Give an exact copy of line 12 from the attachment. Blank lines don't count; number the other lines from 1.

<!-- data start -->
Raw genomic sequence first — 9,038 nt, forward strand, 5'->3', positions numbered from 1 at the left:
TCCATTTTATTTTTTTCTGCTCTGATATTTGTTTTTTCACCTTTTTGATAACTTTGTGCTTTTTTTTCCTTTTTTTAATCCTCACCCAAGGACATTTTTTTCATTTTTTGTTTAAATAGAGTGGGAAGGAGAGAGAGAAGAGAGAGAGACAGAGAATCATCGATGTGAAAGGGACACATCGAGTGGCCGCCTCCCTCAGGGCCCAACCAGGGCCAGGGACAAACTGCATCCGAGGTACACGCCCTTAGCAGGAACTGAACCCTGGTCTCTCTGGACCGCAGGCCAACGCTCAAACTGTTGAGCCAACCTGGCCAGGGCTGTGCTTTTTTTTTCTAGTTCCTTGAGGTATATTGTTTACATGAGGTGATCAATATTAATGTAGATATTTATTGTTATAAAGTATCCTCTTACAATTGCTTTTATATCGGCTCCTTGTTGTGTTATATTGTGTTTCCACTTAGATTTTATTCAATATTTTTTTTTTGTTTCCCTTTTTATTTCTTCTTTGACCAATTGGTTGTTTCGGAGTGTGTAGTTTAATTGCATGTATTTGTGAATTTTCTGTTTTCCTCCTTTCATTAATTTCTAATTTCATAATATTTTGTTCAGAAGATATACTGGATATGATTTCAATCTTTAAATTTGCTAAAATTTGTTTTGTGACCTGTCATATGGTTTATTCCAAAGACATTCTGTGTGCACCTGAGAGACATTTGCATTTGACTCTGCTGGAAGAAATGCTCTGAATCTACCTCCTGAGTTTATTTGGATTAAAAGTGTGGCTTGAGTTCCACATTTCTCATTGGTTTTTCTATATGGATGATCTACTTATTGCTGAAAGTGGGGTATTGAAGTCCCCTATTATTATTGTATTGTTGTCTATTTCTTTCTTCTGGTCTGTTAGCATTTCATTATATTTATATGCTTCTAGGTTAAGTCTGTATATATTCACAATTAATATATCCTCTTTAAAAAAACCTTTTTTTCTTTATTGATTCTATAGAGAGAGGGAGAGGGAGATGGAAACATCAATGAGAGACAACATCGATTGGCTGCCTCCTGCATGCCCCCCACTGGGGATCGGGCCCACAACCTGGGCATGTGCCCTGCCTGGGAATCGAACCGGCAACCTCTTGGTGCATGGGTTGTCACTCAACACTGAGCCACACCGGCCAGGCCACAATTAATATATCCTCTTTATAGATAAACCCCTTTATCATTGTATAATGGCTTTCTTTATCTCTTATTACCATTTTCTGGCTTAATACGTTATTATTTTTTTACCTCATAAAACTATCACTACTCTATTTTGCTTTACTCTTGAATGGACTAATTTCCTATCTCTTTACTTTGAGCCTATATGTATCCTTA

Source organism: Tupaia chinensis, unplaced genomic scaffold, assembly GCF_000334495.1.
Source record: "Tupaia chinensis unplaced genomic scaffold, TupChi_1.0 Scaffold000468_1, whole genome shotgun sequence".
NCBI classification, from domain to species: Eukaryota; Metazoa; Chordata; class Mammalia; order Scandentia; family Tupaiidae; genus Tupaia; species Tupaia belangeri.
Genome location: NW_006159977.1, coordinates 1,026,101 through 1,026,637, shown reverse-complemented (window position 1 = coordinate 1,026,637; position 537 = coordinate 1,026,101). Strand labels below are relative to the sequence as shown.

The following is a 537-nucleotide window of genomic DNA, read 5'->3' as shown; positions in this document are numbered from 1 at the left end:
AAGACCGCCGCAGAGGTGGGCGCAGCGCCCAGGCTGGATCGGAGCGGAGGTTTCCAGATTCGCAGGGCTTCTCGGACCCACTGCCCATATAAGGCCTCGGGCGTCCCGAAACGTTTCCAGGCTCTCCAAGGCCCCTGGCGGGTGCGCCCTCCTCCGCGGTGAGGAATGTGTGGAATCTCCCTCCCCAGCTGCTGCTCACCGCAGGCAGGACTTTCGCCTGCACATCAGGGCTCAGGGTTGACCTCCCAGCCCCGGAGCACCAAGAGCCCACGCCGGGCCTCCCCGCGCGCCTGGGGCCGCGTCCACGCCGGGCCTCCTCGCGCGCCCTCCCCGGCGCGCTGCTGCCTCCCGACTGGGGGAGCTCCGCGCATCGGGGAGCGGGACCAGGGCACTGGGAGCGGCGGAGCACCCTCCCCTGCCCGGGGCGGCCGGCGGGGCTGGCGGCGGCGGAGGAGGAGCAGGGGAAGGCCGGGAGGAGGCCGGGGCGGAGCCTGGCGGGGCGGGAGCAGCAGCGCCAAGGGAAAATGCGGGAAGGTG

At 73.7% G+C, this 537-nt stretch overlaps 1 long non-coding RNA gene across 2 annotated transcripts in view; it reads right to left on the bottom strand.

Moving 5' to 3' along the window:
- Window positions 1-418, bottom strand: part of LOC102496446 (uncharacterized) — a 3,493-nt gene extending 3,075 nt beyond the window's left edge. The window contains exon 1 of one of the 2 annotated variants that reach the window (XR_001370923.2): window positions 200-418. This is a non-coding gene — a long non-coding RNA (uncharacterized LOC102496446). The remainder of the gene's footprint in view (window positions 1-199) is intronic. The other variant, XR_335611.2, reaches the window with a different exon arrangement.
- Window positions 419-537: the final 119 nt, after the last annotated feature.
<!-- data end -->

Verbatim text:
- Window positions 419-537: the final 119 nt, after the last annotated feature.